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Selling the Invisible
By Harry Beckwith

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 Selling the Invisible

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Selling the Invisible
By Harry Beckwith
ISBN: 0446520942
Genre: Business & Money

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Chapter Excerpt from: Selling the Invisible , by Harry Beckwith

GETTING STARTED

The Greatest Misconception about Service Marketing

In a free-association test, most people—including most people in business—will equate the word "marketing" with selling and advertising: pushing the goods.

In this popular view, marketing means taking what you have and shoving it down buyers' throats. "We need better marketing" invariably means "We need to get our name out"—with ads, publicity, and maybe some direct mail.

Unfortunately, this focus on getting the word outside distracts companies from the inside, and from the first rule of service marketing: The core of service marketing is the service itself.

I am not suggesting that if you build a better service, the world will beat a path to your door. Many "better services" are foundering because of rotten marketing. Nor am I suggesting that getting the word out is enough. Getting the word out and attracting people to a flawed service is the preferred strategy for killing a service company.

This is what I am saying: The first principle of service marketing is Guy Kawasaki's first principle of computer marketing:


Get better reality.

"Better reality" in your service will make marketing easier, cheaper, and more profitable. In fact, some companies have improved their "reality" so much they can almost eliminate the "getting the word out" part of their marketing plans.

The first step in service marketing is your service.

A World on Hold.

For years we've heard this is a cold, hard world.

What makes us think that?

It's not our family, friends, or neighbors; we get this idea from dealing with services.

We get it from calling a public television station in New York, which puts us on hold for six minutes before it tells us—electronically—to call back; all lines are busy. We get it from the credit card company that sends a replacement card three months late. We get it from the Minneapolis printer who promises an estimate by noon Thursday, and doesn't call until the following Monday (my experiences in just the last three weeks).


Will Beckwith, age ten, says it perfectly: Too often, service sucks.

Service quality has sunk so low that if no one complains about your service, you shouldn't feel good. Most people have given up complaining.

Why has service gotten so bad?

It is partly because companies cannot show precisely that investing more in improving service—whether in training, salaries, or increased staffing—will earn them more. To improve their profits, companies squeeze costs by squeezing their service until someone—usually a client—screams.

Think of the times when you have received extraordinary service. How much more did you end up spending with that company? How many people did you tell about your experience? How much did they spend?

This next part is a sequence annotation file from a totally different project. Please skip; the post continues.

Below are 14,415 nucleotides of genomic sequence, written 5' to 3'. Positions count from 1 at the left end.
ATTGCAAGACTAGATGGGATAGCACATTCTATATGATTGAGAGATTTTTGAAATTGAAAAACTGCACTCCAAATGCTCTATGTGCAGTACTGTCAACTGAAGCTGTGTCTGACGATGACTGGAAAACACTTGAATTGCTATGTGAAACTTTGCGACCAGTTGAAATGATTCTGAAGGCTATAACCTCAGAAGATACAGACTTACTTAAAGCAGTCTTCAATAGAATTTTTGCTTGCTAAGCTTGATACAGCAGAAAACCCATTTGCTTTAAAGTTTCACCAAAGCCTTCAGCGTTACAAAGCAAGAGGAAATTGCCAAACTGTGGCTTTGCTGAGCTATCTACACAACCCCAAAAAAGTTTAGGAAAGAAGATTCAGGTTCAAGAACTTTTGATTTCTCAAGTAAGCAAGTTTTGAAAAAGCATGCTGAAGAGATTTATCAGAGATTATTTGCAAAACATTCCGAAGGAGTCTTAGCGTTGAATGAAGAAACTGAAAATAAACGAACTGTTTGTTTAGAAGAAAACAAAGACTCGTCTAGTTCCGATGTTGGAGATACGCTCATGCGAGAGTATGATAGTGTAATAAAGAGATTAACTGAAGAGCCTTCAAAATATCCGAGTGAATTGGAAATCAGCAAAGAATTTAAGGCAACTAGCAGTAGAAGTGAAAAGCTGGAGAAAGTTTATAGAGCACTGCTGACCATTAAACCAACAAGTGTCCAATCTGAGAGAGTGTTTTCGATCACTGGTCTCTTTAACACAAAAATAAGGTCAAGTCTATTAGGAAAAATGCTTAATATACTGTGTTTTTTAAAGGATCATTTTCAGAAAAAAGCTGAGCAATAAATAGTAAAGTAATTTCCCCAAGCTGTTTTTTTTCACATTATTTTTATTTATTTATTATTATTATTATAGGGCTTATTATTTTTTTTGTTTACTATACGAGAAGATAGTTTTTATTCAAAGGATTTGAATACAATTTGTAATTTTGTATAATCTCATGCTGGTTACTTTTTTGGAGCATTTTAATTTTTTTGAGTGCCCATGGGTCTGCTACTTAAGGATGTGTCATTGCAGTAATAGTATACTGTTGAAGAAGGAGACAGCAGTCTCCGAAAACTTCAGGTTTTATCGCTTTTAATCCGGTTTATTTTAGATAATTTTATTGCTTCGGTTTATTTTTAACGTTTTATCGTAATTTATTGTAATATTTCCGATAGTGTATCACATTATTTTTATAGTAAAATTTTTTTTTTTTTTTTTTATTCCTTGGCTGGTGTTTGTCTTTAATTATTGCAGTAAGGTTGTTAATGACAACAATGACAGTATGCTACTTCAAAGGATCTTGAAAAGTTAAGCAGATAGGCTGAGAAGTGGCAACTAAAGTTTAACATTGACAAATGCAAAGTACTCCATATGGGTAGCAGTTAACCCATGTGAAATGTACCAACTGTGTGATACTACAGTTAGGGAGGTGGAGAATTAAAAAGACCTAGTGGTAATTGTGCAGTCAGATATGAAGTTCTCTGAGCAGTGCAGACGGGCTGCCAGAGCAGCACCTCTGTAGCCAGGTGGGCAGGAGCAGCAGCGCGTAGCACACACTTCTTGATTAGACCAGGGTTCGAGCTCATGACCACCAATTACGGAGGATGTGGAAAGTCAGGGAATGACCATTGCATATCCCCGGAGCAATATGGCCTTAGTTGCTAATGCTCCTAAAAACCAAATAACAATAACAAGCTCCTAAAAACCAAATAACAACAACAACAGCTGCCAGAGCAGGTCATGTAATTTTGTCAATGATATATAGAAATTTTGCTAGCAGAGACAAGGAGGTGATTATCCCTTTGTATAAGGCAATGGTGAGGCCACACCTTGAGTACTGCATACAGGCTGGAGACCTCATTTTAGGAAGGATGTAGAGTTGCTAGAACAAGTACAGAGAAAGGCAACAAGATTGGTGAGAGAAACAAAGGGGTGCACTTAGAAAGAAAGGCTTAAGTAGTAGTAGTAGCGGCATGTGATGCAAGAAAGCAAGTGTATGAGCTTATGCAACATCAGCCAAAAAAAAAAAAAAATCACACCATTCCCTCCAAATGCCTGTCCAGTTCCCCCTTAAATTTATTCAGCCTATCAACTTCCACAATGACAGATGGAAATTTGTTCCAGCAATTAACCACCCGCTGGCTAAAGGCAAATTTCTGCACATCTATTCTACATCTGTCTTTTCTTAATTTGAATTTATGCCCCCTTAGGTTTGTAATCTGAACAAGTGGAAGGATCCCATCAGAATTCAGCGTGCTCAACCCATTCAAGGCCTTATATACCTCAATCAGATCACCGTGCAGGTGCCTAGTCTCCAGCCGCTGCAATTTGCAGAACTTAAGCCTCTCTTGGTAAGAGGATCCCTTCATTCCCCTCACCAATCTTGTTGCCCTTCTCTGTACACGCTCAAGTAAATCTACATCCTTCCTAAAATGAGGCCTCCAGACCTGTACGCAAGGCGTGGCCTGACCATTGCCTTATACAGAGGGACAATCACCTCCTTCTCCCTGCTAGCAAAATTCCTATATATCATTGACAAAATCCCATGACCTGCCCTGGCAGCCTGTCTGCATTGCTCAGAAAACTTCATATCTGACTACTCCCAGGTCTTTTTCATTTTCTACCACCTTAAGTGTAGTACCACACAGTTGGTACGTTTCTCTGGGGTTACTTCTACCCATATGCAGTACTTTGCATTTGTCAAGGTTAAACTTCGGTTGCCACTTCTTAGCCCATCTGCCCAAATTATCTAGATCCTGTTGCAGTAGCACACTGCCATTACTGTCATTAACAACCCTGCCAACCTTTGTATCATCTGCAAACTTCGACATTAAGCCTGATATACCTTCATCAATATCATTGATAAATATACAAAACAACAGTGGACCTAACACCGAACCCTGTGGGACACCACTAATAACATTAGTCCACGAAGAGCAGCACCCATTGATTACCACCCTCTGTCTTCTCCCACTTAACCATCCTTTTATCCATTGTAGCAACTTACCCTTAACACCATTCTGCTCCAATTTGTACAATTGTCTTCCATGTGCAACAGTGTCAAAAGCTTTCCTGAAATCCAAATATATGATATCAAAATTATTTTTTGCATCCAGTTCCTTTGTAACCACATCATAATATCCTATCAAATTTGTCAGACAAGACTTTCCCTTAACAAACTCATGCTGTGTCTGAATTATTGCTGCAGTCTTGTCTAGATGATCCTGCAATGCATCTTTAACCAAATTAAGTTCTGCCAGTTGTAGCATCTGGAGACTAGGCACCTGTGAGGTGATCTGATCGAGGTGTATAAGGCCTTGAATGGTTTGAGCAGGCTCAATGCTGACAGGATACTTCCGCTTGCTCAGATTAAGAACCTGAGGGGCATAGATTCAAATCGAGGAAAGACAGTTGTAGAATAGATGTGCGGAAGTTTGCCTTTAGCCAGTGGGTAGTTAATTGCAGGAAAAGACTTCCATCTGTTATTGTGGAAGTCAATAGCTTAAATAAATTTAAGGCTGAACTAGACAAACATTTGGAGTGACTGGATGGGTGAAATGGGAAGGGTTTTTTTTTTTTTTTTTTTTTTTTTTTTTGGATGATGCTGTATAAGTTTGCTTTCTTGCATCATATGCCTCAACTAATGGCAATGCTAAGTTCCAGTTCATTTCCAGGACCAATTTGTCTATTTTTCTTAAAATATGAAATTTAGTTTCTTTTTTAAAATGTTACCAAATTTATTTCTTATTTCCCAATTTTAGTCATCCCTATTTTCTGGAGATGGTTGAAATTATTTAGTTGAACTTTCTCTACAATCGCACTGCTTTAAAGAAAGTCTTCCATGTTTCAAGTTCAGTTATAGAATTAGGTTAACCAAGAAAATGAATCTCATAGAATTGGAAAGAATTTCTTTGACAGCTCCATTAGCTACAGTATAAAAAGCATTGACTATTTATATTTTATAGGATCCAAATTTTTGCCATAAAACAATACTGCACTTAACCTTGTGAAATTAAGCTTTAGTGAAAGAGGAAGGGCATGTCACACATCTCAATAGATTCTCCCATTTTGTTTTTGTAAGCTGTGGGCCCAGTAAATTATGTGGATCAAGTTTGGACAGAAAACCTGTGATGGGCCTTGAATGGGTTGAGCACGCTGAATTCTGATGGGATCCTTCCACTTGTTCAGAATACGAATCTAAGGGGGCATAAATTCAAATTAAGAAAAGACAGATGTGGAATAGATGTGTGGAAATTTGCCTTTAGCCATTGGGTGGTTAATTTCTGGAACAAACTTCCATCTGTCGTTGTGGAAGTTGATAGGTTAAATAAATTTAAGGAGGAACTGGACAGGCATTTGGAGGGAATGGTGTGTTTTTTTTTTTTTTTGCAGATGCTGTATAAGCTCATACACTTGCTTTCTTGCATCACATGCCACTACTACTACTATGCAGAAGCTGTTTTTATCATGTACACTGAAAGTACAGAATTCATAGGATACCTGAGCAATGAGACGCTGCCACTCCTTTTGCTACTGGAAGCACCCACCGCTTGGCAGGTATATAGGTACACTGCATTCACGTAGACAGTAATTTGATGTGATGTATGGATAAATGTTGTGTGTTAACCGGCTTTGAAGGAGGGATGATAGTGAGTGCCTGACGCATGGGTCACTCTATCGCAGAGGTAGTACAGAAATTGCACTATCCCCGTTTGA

No, you cannot get a precise figure, but it is a huge figure. And it's all in that company's bank.

First, before you write an ad, rent a list, dash off a press release—fix your service.

The Lake Wobegon Effect: Overestimating Yourself

"The Average American thinks he isn't," someone once said. Psychologists have proved it.

We think we're better than we are.

When researchers asked students to rate their ability to get along with others, 60 percent rated themselves in the top 10 percent. Ninety-four percent of university professors say they are doing a better job than their average colleague. Most men think they are good-looking.

Our illusions of superiority are so widespread that psychologists have come up with a name for it. They call it the Lake Wobegon Effect, after Garrison Keillor's famous radio show sign-off from his fictional hometown, Lake Wobegon, "where the women are strong, the men are good-looking, and all of the children are above average."

Being human, everyone in your company suffers from the Lake Wobegon effect, too. You think you are better than you are—and that your service is better than it is.

Service in this country is so bad that you can offer above average service and still stink. By definition, the odds are that you're average.

Assume your service is bad. It can't hurt, and it will force you to improve.


Those Cartoons Aren't Funny

You've seen the Quality, Service, Price, Pick One signs, and the You Want It When? cartoons. (Not surprisingly, it's the worst services that are most likely to display these cartoons.)

When I see these cartoons, which suggest that customers expect too much, I always tell the clerk, "I'm going to talk to a couple other places before I decide." But I have decided. I'm not coming back.

If you decide that you cannot offer quality, speed, and price, you're not trying hard enough.

How can McDonald's deliver spotless rest rooms and world-class french fries in 50 seconds for 79 cents?

Forget the excuses, and remember McDonald's.


Let Your Clients Set Your Standards

In many service businesses, the industry—not the client—defines quality.

Consider advertising, law, and architecture, for example.

In advertising, when most creative people say, "That's a really good ad," they don't mean that the ad might build the client's business. They just mean that it has a good headline, good visual—it's good. Neat. Cool.